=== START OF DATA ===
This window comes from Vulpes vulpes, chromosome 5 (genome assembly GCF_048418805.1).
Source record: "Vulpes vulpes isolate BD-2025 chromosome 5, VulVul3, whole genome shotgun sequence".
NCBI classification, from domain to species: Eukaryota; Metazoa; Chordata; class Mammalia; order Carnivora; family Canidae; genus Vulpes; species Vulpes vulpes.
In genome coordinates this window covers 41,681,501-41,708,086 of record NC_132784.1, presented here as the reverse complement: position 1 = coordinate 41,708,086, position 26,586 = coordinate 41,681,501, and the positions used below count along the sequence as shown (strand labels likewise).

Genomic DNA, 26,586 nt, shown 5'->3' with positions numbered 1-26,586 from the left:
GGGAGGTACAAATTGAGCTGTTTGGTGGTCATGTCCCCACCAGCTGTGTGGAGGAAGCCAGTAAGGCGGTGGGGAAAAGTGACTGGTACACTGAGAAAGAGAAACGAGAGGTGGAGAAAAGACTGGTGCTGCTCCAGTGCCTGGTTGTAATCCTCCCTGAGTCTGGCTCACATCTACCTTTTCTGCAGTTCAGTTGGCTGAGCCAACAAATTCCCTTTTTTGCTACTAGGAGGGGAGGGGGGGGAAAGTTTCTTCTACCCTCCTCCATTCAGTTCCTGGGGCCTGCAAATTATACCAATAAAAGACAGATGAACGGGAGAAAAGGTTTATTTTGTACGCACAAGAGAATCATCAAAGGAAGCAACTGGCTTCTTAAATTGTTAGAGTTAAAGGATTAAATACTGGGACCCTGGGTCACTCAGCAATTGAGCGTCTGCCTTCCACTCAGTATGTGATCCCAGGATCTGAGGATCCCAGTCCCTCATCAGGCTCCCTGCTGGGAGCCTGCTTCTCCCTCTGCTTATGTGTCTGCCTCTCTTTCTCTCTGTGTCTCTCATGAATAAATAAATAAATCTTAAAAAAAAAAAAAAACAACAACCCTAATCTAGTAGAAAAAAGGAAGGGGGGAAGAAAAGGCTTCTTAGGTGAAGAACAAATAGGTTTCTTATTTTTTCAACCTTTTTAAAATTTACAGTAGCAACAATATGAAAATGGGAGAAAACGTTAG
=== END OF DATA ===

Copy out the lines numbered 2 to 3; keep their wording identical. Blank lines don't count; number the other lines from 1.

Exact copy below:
Source record: "Vulpes vulpes isolate BD-2025 chromosome 5, VulVul3, whole genome shotgun sequence".
NCBI classification, from domain to species: Eukaryota; Metazoa; Chordata; class Mammalia; order Carnivora; family Canidae; genus Vulpes; species Vulpes vulpes.